Mr. Yale-Loehr was quoted by the New York Times in "Ninth Circuit Appeals Court Grants More Protections for Asylum Seekers." In response to the court's decision that immigration authorities can no longer swiftly remove asylum seekers who fail an initial screening, Mr. Yale-Loehr said, "This is a historic decision. But the government will surely appeal this to the Supreme Court." The article
Mr. Yale-Loehr was quoted by CNN in "Meet the Immigrant Who Got a Second Chance from Justice Neil Gorsuch." The article notes that Justice Gorsuch sided with the Supreme Court's liberals in invalidating a provision of federal law that requires the mandatory removal of immigrants who have been convicted of some "crimes of violence," agreeing that the law was unconstitutionally vague. Mr. Yale-Loehr noted that Justice Gorsuch's vote did not necessarily make him pro-immigrant in every case, as evidenced by some of his other opinions. "But like his predecessor, Justice Scalia, he hates vague laws. This case shows that Congress needs to be more careful when it drafts immigration laws," Mr. Yale-Loehr said.
Mr. Yale-Loehr was quoted by Bisnow South Florida in "EB-5 Fund USIF Sued for Racketeering by Representative of Chinese Investors." The U.S. Immigration Fund bundles foreign money to be loaned to developers for U.S. based projects. The Chicago-based Chinese-American researcher who filed the suit, Xuejun Makhsous, also known as Zoe Ma, alleges that Chinese investors were led to believe that they were backing a five-year loan with a real estate development as collateral, but they were actually purchasing limited partnership interests in a fund not secured by real estate. "It's an interesting but novel argument. It remains for the court to decide whether it has validity." The article
Stephen Yale-Loehr was quoted by CNN in "Trump Says Alabama Woman Who Joined ISIS Should Not Return to U.S." Mr. Yale-Loehr said Hoda Muthana's situation was "not clear-cut. It would depend on the facts, if the State Department argues that her father's diplomatic status was still in effect. The family argues it expired. So ultimately, it may be up to a court to sort this out." Ms. Muthana's family has filed a lawsuit challenging the U.S. government's assertion that she is not a U.S. citizen, the article notes. The CNN article. The lawsuit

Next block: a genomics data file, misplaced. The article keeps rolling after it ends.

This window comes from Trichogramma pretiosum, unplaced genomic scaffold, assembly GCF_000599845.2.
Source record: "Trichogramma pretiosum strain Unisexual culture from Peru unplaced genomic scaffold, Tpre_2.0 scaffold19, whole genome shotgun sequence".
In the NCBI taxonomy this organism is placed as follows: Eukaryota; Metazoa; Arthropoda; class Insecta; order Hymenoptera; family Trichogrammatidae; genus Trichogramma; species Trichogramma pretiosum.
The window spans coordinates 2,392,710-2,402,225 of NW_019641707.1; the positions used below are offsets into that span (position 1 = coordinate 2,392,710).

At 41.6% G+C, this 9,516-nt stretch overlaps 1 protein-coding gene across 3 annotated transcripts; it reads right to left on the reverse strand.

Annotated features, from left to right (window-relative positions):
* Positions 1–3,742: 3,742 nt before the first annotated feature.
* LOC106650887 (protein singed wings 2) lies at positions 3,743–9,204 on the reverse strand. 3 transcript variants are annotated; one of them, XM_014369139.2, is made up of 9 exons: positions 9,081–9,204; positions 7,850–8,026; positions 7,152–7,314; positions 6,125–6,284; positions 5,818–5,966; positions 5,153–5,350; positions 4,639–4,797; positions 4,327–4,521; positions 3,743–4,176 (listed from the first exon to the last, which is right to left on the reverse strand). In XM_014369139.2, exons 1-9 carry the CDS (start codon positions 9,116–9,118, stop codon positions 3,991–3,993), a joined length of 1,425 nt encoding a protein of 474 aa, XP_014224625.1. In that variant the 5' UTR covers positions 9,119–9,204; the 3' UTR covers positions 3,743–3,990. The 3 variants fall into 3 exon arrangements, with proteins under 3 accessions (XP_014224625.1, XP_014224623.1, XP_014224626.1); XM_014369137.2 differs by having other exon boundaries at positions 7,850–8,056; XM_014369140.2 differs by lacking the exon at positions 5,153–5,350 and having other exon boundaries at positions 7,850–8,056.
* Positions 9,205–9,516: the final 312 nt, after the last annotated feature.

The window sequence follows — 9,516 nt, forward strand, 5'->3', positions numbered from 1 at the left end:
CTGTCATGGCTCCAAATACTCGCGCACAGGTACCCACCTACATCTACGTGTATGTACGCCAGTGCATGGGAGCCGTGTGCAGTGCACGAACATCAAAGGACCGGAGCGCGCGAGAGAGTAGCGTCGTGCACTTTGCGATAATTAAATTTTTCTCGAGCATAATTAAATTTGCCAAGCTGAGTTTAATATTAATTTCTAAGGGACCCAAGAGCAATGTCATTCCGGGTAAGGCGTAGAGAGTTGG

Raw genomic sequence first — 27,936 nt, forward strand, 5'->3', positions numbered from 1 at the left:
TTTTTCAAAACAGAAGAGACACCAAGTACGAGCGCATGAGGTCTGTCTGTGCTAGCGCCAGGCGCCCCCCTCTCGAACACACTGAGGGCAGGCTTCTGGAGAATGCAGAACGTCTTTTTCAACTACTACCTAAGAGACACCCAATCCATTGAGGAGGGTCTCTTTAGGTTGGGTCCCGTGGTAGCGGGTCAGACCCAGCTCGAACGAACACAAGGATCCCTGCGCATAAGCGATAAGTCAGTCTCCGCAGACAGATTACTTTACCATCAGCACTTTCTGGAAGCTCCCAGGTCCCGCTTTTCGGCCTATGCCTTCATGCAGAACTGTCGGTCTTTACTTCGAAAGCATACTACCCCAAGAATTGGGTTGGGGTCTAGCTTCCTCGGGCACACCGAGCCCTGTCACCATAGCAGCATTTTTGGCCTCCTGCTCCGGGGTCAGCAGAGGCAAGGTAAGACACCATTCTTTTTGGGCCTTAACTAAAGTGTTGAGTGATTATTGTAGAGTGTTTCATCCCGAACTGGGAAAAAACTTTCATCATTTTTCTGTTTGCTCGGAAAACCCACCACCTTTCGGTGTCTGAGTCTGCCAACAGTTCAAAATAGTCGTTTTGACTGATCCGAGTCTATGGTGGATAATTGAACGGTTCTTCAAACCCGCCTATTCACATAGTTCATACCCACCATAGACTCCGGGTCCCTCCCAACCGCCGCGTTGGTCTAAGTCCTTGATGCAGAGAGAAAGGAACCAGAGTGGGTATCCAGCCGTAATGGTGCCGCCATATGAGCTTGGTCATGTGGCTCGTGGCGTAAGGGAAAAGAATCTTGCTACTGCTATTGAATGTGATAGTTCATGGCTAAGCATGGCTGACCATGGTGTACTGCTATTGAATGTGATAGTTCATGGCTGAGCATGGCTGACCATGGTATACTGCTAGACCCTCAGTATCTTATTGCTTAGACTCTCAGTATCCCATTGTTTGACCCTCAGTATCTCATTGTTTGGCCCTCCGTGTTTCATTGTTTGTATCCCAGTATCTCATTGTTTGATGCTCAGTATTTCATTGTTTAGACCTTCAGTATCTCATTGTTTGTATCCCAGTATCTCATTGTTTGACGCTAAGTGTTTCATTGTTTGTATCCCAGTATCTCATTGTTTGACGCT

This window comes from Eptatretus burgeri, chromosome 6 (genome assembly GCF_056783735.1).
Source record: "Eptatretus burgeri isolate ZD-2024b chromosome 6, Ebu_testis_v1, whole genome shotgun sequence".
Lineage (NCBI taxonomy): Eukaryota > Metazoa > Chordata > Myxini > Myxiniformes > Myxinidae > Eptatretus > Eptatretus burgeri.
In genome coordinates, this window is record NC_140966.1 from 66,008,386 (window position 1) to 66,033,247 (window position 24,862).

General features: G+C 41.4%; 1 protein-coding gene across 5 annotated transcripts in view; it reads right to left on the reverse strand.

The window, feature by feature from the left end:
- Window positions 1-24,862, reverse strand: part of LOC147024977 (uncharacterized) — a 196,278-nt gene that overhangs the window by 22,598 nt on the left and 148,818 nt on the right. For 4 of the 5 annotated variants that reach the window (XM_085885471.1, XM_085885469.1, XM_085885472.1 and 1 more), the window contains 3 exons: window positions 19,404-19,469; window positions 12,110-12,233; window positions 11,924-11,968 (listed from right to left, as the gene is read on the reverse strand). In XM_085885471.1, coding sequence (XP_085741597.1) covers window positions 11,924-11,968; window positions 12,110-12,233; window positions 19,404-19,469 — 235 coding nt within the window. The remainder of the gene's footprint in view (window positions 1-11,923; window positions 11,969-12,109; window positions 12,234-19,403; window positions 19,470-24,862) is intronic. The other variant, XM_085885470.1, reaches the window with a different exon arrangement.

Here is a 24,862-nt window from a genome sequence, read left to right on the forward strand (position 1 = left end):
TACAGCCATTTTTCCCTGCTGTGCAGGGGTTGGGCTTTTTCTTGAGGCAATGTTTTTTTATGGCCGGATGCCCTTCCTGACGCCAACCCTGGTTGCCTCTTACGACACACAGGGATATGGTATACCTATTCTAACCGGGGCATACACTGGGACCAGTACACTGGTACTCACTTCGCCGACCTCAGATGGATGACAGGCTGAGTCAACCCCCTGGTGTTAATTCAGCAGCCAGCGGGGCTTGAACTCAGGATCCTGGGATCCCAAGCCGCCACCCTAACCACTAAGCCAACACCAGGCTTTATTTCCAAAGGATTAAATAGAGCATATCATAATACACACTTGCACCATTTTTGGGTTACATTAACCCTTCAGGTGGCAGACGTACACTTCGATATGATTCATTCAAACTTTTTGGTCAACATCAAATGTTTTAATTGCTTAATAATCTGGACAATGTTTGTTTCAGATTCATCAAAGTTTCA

Mr. Yale-Loehr was quoted by Bisnow South Florida in "Inside the Wild Legal Battle Over EB-5 Fraud, Defamation and a $2.5B Times Square Project." Mr. Yale-Loehr noted that the EB-5 program was established as a part of a bigger overhaul of legal immigration in the early 1990s, "in part because Australia and Canada had similar programs." Noting that it was enacted as a pilot program and still needs to be reauthorized periodically, he said redeployment has become contentious as processing times for visas have grown. Contracts can be structured various ways, he said, with all the money from a group being moved together at one time or in tranches. The article
Mr. Yale-Loehr was quoted by the Cornell Daily Sun in "Tompkins County Deputy Called ICE to Report Mexican Man in U.S. Illegally, Drawing Sheriff's Ire." Mr. Yale-Loehr said, "I agree that it is a close call, but the county resolution explicitly states that nothing in the resolution bars a sheriff's officer from sending a statement of a person's immigration status to federal immigration authorities."